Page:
Monday, March 31, 2008


I have been thinking a lot about suffering. In my "ponderings", I have read The Problem of Pain, by C.S. Lewis and A Grief Observed, also by C.S. Lewis. The Problem of Pain was written almost like a commentary on doctrine.
  1. "When God becomes a Man and lives as a creature among His own creatures in Palestine, then indeed His life is one of supreme self-sacrifice and leads to Calvary."
  2. "Everyone feels benevolent if nothing happens to be annoying him at the moment."
  3. "We have a strange illusion that mere time cancels sin. But mere time does nothing either to the fact or to the guilt of a sin."
  4. "From the moment a creature becomes aware of God as God and of itself as self, the terrible alternative of choosing God or self for the centre is opened to it."
Though I found the book incredibly thought provoking and surprisingly insightful in many ways, it does not offer comfort. It is not intended to. It is an account created from the mind - not the heart.

A Grief Observed, on the other hand was written after C.S. Lewis lost his beloved wife. His understanding of suffering and of living through pain and grief is real and his writing on the subject really is a masterpiece of the heart. He shows how much courage and strength it takes to live through suffering. It's an astonishingly honest account of how a person can lose their bearings, when all reality is shaken under their feet, and yet how it (reality/understanding of truth) slowly returns, though perhaps changed.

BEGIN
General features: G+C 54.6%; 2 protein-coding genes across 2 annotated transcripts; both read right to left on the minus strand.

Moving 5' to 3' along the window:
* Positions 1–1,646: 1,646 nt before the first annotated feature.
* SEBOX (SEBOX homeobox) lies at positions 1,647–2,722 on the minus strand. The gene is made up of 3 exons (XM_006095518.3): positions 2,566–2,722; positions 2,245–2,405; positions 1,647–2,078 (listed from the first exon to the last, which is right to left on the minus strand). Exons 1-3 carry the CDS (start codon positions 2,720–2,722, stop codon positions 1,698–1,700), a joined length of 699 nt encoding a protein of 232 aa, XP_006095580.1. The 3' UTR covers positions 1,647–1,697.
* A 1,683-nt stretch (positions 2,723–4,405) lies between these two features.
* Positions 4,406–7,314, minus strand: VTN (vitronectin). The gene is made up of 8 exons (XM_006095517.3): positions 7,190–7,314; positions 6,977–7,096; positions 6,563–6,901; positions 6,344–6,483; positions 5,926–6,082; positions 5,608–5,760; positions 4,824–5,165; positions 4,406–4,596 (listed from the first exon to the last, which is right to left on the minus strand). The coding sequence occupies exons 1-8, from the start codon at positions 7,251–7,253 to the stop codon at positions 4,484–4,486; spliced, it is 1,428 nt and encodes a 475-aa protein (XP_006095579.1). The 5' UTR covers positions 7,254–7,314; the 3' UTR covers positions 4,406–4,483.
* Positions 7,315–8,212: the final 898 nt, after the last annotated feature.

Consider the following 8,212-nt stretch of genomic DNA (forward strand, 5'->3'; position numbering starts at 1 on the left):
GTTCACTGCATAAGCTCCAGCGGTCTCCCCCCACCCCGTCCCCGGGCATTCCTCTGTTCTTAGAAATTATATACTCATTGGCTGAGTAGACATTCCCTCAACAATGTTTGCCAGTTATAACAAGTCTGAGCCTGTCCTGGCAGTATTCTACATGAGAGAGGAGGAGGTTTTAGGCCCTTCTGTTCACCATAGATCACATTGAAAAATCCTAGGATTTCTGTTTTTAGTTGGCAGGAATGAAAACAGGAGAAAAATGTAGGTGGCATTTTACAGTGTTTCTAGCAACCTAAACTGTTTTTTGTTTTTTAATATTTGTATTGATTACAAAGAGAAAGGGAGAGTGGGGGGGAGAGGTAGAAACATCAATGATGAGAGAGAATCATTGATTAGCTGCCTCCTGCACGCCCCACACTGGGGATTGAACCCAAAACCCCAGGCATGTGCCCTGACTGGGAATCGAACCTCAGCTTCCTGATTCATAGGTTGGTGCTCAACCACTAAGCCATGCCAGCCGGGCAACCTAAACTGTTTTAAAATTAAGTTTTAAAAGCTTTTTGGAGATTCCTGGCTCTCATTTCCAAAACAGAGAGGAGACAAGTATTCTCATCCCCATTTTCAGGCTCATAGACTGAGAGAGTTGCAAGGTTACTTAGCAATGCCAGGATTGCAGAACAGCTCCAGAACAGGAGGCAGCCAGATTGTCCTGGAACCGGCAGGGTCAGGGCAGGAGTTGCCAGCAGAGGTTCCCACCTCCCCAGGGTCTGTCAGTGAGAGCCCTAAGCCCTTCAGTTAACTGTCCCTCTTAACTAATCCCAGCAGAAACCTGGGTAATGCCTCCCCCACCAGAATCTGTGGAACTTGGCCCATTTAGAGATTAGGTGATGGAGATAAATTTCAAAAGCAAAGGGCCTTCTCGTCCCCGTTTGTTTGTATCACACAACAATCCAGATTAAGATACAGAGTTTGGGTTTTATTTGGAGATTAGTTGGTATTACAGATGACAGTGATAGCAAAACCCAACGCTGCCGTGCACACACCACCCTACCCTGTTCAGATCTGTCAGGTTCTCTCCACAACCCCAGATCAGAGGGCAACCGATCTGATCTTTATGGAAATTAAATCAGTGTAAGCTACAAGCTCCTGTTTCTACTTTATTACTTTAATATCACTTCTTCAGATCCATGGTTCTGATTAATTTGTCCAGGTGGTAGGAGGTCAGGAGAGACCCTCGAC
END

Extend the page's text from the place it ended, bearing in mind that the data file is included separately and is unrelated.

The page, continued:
1. "Nothing will shake a man - or at any rate a man like me - out of his merely verbal thinking and his merely notional beliefs. He has to be knocked silly before he comes to his senses. Only torture will bring out the truth. Only under torture does he discover it himself."
  2. "No one ever told me that grief is so much like fear."


biomcgary said...

I think we often forget that we were commanded to be like Christ and take up our cross daily. So, suffering is not an optional part of the Christian life. God does, however, seem to spare many Christians from significant suffering until they are at the point where they can learn from it.

Lisa said...

Strange that you happen to be reading Lewis' "The Problem of Pain" and "A Grief Observed" recently...I have been especially moved by both accounts in the last couple of months. I am actually thinking about sending a copy of "The Problem of Pain" to a friend of mine who is really struggling with suffering/pain as she considers Christianity.

More recently, this week I have been reading/meditating on Christ, suffering, and a suffering Savior...the significance of Christ's suffering much more than just the technical horror of the crucifixion. I have been journaling a great deal about the relationship of human suffering, Christian suffering, and Christ's suffering.

As for comfort...there is a sweetness in knowing that He not only bore our sin, guilt, shame, and punishment, but that He carries our sorrows, too.

"He was despised and rejected by men,a man of sorrows, and familiar with suffering. Like one from whom men hide their faces he was despised, and we esteemed him not.

Surely he took up our infirmities and carried our sorrows,yet we considered him stricken by God, smitten by him, and afflicted."